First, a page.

This guest post is written by Phillip Stone, Wofford archivist, historian HUB-BUB Advisory Committee member, and community all-star.
There’s always something interesting afoot at HUB-BUB.
As a college archivist and a historian, I study the history of the American South, of South Carolina, and of Spartanburg. I grew up here, and now I live just a seven minute walk from The Showroom. It’s a place where there’s always an interesting exhibit, some good live music, a thoughtful presentation, a film you won’t see anywhere else, a quirky performance, or some other eclectic activity. A year or so ago, after a particularly good Friday night concert at The Showroom, one of my faculty colleagues noted that she felt like she could buy a ticket for any concert there and know it would be good. I think she was right.
In short, HUB-BUB is a place where creative people who care about ideas get together to build community. It’s a place where artists and people who enjoy and appreciate creativity support each other.
So where does a local historian fit in to the HUB-BUB community? I’m not an artist or a musician (as the folks who’ve heard me sing at karaoke might attest). I’ve never made a film, written a play, or been an actor. I guess I write a little. Yet it’s not hard to be part of the conversation. Last winter, during the closing event for Hub City Music Trail month, I sat in almost stunned silence as I heard stories of the musical groups that had been active in our city. Sure, I knew about the Sparkletones, Uncle Walt’s Band, and the Marshall Tucker Band, but putting it all together, hearing about the places right in our downtown where they rehearsed and played gave me a new appreciation for Spartanburg’s musical heritage. I told someone afterward that I thought the city had such a complex, multi-layered history that I figured I’d spend the rest of my life trying to understand it. Those are the kinds of thoughts I have after a Hub-Bub program.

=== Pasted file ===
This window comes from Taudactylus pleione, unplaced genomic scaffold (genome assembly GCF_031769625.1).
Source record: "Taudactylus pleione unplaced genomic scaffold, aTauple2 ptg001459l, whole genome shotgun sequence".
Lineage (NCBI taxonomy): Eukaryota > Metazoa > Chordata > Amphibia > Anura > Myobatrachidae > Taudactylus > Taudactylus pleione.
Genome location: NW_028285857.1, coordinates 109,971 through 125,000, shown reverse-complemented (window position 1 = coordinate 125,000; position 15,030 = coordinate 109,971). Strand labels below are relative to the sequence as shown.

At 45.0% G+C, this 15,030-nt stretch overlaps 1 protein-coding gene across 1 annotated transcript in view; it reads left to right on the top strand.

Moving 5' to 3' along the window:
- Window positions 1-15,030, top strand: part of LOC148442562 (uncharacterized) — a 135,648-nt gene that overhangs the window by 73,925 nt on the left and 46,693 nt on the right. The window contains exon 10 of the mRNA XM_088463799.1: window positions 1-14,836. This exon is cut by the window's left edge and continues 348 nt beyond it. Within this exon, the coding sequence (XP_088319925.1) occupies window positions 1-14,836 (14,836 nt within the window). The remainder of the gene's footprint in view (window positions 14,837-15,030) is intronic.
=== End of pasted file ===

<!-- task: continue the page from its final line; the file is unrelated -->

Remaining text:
As a historian, though, I can offer an observation about the importance of HUB-BUB in Spartanburg’s modern development. HUB-BUB, along with its sister organization, the Hub City Press and the Hub City Writers Project, has played a significant role in the revitalization of downtown Spartanburg. The Showroom is at the center of what I expect will become the city’s entertainment district. None of this would have happened without some shared vision – a vision that the arts and artistic people matter. Outsiders might not think that a medium-sized southern city would have this kind of community, but oh boy, do we.
There really is always something going on at HUB-BUB, and that makes Spartanburg a more lively, more interesting, and more engaging place. My life is better because of HUB-BUB. And I’m glad to be a part of it.